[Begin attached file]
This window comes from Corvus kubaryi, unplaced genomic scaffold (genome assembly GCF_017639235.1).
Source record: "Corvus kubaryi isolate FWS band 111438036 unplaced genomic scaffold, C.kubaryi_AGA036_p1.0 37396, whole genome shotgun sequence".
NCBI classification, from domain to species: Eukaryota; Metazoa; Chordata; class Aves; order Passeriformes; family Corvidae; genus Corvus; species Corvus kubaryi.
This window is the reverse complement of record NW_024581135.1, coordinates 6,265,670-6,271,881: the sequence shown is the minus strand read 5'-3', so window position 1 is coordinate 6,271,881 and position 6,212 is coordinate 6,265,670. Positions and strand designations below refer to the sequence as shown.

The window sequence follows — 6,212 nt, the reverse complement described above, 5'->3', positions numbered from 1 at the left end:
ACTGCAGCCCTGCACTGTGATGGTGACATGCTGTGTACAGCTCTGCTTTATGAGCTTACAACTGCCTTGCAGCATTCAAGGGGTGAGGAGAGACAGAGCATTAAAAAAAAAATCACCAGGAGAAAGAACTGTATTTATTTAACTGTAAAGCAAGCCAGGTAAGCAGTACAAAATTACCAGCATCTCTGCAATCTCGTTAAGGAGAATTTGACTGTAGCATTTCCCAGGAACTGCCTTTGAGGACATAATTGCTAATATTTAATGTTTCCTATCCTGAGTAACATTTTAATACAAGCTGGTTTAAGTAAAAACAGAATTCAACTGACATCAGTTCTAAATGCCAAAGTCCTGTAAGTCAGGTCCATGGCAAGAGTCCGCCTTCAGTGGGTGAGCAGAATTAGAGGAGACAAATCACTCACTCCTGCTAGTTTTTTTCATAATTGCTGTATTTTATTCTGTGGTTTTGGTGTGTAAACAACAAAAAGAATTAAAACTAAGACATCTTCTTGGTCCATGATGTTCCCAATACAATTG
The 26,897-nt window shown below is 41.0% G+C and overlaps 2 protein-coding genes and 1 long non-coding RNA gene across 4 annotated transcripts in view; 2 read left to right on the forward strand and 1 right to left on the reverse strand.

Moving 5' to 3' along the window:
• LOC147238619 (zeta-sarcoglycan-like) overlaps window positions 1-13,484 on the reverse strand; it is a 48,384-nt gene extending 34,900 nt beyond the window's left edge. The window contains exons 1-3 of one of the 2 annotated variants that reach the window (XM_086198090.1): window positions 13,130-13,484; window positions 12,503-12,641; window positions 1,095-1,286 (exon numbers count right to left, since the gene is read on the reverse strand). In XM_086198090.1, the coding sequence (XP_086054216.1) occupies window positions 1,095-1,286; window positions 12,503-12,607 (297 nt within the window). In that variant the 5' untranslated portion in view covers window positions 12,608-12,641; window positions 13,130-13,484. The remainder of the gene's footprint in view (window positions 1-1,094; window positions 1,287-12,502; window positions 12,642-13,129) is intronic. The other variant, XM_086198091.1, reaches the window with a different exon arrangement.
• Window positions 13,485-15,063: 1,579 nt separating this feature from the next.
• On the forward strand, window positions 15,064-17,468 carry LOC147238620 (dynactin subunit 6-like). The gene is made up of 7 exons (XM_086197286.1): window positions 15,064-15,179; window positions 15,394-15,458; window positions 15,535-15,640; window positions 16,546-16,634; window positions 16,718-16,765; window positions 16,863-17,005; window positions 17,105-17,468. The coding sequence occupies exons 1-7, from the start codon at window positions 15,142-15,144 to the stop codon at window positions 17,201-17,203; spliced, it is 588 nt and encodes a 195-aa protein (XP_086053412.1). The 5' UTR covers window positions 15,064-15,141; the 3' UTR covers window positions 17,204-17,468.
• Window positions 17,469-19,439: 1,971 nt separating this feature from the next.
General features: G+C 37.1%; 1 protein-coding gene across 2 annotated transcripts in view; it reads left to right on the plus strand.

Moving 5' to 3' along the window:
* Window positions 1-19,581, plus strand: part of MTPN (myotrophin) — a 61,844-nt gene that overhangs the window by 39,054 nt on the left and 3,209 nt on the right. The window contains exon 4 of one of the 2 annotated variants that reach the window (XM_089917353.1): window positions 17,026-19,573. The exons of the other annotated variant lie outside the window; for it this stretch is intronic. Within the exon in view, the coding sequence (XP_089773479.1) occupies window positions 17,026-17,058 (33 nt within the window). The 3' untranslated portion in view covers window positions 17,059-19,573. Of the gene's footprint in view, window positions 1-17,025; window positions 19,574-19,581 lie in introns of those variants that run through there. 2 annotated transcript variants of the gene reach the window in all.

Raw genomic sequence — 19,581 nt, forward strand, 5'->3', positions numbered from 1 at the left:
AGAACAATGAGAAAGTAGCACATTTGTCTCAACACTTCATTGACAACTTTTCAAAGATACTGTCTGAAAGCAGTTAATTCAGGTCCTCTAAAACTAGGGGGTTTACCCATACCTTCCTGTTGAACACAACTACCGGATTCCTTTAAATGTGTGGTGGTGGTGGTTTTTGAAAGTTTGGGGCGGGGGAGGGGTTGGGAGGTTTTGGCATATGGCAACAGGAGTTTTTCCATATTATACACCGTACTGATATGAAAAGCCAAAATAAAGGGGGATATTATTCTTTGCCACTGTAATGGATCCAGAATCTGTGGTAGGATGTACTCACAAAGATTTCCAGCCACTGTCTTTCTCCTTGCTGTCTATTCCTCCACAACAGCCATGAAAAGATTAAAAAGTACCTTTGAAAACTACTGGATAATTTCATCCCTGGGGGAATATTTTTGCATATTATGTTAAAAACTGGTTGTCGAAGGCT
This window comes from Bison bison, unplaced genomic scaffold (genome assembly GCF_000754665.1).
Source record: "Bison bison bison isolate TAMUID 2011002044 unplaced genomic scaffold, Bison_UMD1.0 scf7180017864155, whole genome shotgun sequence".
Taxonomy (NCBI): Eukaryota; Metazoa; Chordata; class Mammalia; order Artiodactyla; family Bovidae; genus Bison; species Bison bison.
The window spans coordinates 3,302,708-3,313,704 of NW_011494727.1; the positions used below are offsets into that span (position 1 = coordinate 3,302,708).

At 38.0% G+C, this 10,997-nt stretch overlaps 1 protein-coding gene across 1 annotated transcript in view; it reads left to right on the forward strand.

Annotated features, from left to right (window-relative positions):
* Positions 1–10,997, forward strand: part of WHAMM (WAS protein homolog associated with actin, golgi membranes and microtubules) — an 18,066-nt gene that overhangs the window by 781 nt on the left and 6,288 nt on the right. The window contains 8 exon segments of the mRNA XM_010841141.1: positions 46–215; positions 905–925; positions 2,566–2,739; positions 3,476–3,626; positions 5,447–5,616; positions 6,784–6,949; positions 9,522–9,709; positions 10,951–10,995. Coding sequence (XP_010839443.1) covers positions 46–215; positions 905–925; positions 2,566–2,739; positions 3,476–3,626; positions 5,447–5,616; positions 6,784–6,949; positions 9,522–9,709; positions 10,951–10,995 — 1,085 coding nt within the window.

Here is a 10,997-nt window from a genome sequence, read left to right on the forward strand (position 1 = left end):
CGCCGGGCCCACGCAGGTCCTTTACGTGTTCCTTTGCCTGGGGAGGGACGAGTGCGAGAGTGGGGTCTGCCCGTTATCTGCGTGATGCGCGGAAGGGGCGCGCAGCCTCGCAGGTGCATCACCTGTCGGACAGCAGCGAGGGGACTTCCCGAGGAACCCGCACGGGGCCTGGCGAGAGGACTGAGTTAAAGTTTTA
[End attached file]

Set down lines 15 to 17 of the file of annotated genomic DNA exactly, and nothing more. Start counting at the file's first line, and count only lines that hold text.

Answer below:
* Window positions 1-19,581, plus strand: part of MTPN (myotrophin) — a 61,844-nt gene that overhangs the window by 39,054 nt on the left and 3,209 nt on the right. The window contains exon 4 of one of the 2 annotated variants that reach the window (XM_089917353.1): window positions 17,026-19,573. The exons of the other annotated variant lie outside the window; for it this stretch is intronic. Within the exon in view, the coding sequence (XP_089773479.1) occupies window positions 17,026-17,058 (33 nt within the window). The 3' untranslated portion in view covers window positions 17,059-19,573. Of the gene's footprint in view, window positions 1-17,025; window positions 19,574-19,581 lie in introns of those variants that run through there. 2 annotated transcript variants of the gene reach the window in all.

Raw genomic sequence — 19,581 nt, forward strand, 5'->3', positions numbered from 1 at the left:
AGAACAATGAGAAAGTAGCACATTTGTCTCAACACTTCATTGACAACTTTTCAAAGATACTGTCTGAAAGCAGTTAATTCAGGTCCTCTAAAACTAGGGGGTTTACCCATACCTTCCTGTTGAACACAACTACCGGATTCCTTTAAATGTGTGGTGGTGGTGGTTTTTGAAAGTTTGGGGCGGGGGAGGGGTTGGGAGGTTTTGGCATATGGCAACAGGAGTTTTTCCATATTATACACCGTACTGATATGAAAAGCCAAAATAAAGGGGGATATTATTCTTTGCCACTGTAATGGATCCAGAATCTGTGGTAGGATGTACTCACAAAGATTTCCAGCCACTGTCTTTCTCCTTGCTGTCTATTCCTCCACAACAGCCATGAAAAGATTAAAAAGTACCTTTGAAAACTACTGGATAATTTCATCCCTGGGGGAATATTTTTGCATATTATGTTAAAAACTGGTTGTCGAAGGCT